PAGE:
RF leakage from the sides and backs on many older sputter units was found to exceed the occupational exposure limit (Baldwin and Stewart 1989). Most of the leakage was attributable to cracks in the cabinets caused by repeated removal of the maintenance panels. In newer models by the same manufacturer, panels with wire mesh along the seams prevent significant leakage. The older sputterers can be retrofitted with wire mesh or, alternatively, copper tape can be used to cover the seams to reduce the leakage.

Thick film

The structure and dimension of most thick films are not compatible with the metallization of silicon integrated circuits, primarily due to size constraints. Thick films are used mostly for metallization of hybrid electronic structures, such as in the manufacture of LCDs.

The silk-screening process is the dominant method of thick film application. Thick film materials typically used are palladium, silver, titanium dioxide and glass, gold-platinum and glass, gold-glass and silver-glass.

Resistive thick films are normally deposited and patterned on a ceramic substrate using silk-screening techniques. Cermet is a form of resistive thick film composed of a suspension of conductive metal particles in a ceramic matrix with an organic resin as filler. Typical cermet structures are composed of chromium, silver or lead oxide in a silicon monoxide or dioxide matrix.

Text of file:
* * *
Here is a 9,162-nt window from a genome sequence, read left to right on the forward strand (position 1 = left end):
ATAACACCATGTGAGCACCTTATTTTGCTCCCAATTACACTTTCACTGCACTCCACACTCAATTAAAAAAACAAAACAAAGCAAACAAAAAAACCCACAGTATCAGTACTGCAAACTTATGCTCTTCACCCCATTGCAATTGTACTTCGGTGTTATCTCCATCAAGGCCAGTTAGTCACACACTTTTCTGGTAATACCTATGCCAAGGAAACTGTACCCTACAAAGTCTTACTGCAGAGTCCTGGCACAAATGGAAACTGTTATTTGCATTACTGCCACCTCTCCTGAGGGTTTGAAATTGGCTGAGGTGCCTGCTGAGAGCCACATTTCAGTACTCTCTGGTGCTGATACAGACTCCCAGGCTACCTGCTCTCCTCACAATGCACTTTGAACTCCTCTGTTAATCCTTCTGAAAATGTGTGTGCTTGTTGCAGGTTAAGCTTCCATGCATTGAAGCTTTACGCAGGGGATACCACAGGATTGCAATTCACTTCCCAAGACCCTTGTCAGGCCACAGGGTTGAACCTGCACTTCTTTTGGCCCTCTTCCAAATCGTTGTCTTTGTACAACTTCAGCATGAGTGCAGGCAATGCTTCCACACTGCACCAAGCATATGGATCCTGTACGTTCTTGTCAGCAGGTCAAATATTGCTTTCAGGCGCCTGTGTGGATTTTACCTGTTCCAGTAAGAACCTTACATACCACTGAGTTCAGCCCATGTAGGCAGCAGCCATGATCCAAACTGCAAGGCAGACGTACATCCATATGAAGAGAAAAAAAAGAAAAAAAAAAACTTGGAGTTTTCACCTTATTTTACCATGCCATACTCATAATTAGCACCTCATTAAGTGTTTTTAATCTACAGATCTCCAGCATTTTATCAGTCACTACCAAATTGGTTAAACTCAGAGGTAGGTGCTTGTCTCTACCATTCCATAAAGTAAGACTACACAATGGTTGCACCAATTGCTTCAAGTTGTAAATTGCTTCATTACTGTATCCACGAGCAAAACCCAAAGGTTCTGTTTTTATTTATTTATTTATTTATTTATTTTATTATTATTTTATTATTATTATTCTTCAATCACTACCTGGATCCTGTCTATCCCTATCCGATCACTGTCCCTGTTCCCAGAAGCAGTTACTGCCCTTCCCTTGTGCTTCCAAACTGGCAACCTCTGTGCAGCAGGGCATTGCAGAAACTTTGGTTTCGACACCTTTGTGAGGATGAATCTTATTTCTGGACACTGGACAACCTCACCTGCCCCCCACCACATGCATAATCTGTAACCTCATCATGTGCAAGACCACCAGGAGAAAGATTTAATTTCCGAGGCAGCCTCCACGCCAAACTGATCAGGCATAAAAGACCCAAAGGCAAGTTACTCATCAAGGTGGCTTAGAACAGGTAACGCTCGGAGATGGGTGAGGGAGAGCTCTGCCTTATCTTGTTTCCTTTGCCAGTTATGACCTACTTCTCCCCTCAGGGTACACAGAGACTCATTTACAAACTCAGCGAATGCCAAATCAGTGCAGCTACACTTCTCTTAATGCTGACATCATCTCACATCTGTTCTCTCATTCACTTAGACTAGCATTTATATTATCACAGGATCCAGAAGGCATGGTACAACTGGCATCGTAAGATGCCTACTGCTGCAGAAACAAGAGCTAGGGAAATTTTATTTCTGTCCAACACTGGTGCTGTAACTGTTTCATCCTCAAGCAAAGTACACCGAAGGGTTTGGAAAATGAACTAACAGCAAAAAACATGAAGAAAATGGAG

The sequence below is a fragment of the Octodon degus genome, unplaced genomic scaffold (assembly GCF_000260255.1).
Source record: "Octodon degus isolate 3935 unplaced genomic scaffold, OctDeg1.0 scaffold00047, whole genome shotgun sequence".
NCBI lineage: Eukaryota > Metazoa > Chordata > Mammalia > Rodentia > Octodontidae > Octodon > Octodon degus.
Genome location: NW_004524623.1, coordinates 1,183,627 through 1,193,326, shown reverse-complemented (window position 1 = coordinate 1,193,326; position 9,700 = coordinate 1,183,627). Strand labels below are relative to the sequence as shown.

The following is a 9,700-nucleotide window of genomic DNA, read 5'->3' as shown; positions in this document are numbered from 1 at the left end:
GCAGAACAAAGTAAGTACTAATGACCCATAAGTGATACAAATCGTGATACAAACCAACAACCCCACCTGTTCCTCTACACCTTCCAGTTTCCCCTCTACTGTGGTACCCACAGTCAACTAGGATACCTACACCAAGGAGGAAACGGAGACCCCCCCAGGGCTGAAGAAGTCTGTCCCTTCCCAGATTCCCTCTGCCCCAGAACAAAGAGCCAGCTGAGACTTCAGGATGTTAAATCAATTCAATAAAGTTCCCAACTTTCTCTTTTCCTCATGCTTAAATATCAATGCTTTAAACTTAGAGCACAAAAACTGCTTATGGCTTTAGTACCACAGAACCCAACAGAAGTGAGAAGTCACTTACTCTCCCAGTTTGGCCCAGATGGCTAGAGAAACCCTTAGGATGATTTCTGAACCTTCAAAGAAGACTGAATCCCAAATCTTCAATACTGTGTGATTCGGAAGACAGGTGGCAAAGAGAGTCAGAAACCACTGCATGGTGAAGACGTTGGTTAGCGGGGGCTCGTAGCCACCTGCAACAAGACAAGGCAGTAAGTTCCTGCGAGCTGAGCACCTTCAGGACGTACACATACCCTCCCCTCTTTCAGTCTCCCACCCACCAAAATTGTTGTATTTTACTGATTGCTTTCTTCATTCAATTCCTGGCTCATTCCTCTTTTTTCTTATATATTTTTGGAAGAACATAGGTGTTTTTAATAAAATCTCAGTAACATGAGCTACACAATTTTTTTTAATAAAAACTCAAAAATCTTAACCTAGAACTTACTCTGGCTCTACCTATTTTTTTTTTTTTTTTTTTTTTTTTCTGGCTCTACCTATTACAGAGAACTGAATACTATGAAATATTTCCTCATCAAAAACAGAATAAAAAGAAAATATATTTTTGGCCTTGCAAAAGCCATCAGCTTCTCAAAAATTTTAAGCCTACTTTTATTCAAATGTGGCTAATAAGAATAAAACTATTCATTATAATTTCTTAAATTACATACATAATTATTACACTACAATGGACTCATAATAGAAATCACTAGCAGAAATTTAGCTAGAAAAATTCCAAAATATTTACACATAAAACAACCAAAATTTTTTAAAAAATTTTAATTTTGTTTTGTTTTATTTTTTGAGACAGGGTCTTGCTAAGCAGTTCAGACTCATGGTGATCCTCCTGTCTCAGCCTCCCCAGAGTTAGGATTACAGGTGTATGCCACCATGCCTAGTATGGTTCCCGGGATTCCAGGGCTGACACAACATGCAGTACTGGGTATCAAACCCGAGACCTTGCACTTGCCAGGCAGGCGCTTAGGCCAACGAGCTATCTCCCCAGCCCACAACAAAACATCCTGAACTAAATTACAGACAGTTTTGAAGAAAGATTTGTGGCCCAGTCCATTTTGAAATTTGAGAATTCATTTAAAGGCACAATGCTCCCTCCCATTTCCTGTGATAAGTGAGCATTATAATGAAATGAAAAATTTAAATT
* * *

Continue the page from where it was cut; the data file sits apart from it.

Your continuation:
Two basic types of plating techniques are used in forming metallic films on semiconductor substrates: electroplating and electroless plating.

In electroplating, the substrate to be plated is placed at the cathode, or negatively charged terminal, of the plating tank and immersed in an electrolytic solution. An electrode made of the metal to be plated serves as the anode, or positively charged terminal. When a direct current is passed through the solution, the positively charged metal ions, which dissolve into the solution from the anode, migrate and plate on the cathode (substrate). This method of plating is used for forming conductive films of gold or copper.

In electroless plating, the simultaneous reduction and oxidation of the metal to be plated is used in forming a free metal atom or molecule. Since this method does not require electrical conduction during the plating process, it can be used with insulating-type substrates. Nickel, copper and gold are the most common metals deposited in this manner.


After the metallized interconnections have been deposited and etched, a final step of alloying and annealing may be performed. The alloying consists of placing the metallized substrates, usually with aluminium, in a low-temperature diffusion furnace to assure a low-resistance contact between the aluminium metal and silicon substrate. Finally, either during the alloy step or directly following it, the wafers are often exposed to a gas mixture containing hydrogen in a diffusion furnace at 400 to 500°C. The annealing step is designed to optimize and stabilize the characteristics of the device by combining the hydrogen with uncommitted atoms at or near the silicon-silicon dioxide interface.

Backlapping and backside metallization

There is also an optional metallization processing step called backlapping. The backside of the wafer may be lapped or ground down using a wet abrasive solution and pressure. A metal such as gold may be deposited on the back side of the wafer by sputtering. This makes attachment of the separated die to the package easier in the final assembly.

Assembly and testing